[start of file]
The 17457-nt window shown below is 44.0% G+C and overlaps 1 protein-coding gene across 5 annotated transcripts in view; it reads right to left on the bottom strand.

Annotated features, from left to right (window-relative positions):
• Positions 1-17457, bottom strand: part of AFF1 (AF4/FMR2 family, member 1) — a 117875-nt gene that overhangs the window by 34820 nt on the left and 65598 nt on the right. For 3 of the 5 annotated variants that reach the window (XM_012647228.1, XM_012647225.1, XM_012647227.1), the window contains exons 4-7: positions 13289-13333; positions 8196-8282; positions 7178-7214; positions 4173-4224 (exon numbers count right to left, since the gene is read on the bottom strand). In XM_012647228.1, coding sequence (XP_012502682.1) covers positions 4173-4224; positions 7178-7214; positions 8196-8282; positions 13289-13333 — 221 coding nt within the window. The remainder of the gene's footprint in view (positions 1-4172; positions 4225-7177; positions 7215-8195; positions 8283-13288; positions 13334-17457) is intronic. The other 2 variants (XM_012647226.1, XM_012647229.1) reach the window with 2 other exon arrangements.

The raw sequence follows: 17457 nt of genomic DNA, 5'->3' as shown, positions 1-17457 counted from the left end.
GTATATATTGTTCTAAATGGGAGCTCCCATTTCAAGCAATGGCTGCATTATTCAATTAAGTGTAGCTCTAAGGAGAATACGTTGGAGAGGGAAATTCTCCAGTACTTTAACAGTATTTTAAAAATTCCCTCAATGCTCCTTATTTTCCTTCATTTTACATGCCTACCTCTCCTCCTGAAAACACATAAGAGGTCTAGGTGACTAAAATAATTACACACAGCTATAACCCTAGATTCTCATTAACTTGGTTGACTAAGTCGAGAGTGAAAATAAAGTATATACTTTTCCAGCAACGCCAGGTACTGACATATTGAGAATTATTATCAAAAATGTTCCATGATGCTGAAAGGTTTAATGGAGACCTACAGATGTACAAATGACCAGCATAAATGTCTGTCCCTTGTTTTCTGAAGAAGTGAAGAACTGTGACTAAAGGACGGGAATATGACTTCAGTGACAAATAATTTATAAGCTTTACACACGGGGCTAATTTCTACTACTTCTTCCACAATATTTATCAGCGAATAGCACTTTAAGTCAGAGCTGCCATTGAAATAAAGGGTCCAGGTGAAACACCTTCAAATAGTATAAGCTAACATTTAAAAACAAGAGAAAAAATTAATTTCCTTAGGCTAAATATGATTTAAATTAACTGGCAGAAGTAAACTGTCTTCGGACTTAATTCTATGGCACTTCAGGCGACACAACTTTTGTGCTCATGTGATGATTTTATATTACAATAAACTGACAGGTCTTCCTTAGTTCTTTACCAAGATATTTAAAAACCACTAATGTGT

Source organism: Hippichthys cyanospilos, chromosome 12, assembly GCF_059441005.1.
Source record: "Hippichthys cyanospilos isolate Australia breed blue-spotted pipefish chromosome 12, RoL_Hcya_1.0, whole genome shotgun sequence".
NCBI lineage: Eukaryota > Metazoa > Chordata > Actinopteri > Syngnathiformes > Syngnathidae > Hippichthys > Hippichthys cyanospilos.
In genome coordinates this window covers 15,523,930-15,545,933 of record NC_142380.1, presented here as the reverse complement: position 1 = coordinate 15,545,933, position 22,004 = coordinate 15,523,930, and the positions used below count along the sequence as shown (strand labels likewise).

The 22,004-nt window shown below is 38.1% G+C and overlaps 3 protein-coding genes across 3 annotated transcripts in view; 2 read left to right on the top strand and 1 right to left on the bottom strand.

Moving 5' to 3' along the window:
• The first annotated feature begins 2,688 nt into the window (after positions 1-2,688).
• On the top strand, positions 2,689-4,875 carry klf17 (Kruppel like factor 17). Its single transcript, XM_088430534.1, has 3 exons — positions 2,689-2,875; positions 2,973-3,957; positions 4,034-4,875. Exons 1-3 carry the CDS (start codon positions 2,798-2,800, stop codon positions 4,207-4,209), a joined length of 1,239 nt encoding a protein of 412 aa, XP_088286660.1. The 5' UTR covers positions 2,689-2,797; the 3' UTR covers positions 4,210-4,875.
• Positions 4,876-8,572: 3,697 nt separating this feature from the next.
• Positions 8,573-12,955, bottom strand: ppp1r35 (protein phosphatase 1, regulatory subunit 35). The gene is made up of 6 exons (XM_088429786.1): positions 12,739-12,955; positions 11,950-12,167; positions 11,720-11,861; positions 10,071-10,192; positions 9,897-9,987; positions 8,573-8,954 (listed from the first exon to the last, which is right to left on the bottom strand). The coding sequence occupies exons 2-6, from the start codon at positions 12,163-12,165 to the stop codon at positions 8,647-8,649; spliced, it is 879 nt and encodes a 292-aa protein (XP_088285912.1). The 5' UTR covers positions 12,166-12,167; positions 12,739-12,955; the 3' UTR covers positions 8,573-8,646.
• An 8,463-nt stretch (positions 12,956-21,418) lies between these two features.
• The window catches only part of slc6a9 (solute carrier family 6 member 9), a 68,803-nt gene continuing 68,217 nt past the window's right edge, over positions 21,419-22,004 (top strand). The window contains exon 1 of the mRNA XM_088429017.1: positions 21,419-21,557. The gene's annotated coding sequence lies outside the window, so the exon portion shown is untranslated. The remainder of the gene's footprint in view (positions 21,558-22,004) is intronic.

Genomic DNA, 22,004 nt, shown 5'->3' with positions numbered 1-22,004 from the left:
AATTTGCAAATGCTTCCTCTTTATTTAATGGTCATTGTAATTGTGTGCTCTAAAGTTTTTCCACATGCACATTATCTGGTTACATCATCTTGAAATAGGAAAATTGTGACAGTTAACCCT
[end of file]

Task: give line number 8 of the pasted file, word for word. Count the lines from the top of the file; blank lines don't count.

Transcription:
NCBI lineage: Eukaryota > Metazoa > Chordata > Actinopteri > Syngnathiformes > Syngnathidae > Hippichthys > Hippichthys cyanospilos.